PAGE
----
Aricept is currently used only on patients in the comparatively early stages of Alzheimer's disease. The drug's trial data was based on that patient group, so that is the group for which it is licensed.
That does not necessarily mean - as stated in your article - that it has no effect on more serious cases; nor that "Aricept works only for Alzheimer's; it is not effective for other forms of dementia". There simply isn't any research data available: we don't know the answer either way. It is far too early to rule out categorically further uses for this important development in Alzheimer's treatment.
Your point about funding fears and the patchy availability of the drug across the UK is well made. In Southampton, as in other areas, the use of memory clinics will identify patients likely to benefit from the new therapy and - crucially - monitor their progress over a period of months to ensure that this expensive treatment is concentrated on patients who experience a clear benefit.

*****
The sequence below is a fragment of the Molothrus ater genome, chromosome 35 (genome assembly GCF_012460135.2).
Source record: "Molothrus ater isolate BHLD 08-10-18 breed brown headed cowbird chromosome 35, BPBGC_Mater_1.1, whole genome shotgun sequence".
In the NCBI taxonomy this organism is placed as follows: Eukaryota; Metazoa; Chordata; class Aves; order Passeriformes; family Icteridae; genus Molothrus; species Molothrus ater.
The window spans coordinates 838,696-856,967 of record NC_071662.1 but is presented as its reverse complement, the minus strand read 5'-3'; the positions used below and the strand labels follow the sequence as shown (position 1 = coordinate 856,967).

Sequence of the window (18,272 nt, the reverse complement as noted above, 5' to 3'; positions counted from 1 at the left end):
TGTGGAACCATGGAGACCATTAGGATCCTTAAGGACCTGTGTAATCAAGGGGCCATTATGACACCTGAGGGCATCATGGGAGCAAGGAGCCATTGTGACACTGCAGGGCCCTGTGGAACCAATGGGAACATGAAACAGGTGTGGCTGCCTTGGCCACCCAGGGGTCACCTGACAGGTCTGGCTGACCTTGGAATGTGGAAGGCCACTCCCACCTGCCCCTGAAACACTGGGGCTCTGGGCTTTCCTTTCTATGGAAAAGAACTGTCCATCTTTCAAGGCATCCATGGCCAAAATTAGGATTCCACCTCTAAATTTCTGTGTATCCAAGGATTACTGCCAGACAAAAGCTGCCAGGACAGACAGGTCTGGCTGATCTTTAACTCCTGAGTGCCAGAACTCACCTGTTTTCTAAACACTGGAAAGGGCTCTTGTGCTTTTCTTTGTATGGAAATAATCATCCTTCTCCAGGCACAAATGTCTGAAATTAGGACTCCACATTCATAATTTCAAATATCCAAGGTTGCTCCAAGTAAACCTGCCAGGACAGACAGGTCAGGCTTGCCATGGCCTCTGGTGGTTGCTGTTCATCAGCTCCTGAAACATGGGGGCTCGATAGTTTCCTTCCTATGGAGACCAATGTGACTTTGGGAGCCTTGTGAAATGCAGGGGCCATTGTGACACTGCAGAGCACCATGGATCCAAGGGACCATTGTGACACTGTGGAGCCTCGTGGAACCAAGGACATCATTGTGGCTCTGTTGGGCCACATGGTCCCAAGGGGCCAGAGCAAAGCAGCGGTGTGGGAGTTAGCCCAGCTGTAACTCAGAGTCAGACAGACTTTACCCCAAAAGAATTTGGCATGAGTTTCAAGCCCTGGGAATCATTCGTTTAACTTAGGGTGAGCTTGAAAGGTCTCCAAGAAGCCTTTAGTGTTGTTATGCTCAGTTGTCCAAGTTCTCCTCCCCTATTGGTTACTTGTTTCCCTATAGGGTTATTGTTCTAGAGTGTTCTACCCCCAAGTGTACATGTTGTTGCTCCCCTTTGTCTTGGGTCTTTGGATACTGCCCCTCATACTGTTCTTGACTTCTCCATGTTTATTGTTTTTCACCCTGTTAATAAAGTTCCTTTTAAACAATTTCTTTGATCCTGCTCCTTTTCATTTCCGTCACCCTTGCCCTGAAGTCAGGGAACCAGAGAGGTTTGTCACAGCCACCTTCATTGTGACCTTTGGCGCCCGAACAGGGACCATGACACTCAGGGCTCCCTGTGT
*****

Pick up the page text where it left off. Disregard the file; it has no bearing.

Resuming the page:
We expect patients to stay on Aricept for less time (on average) than was initially predicted on its launch - so the real costs of making it available will be far lower than initially feared. Conclusive evidence that this is the case should reassure reluctant prescribers - and ultimately ensure that this and similar future drug therapies become more widely and evenly available nationwide.
Dr DAVID WILKINSON
Director, Thornhill Research Unit
Southampton Community Health Services NHS Trust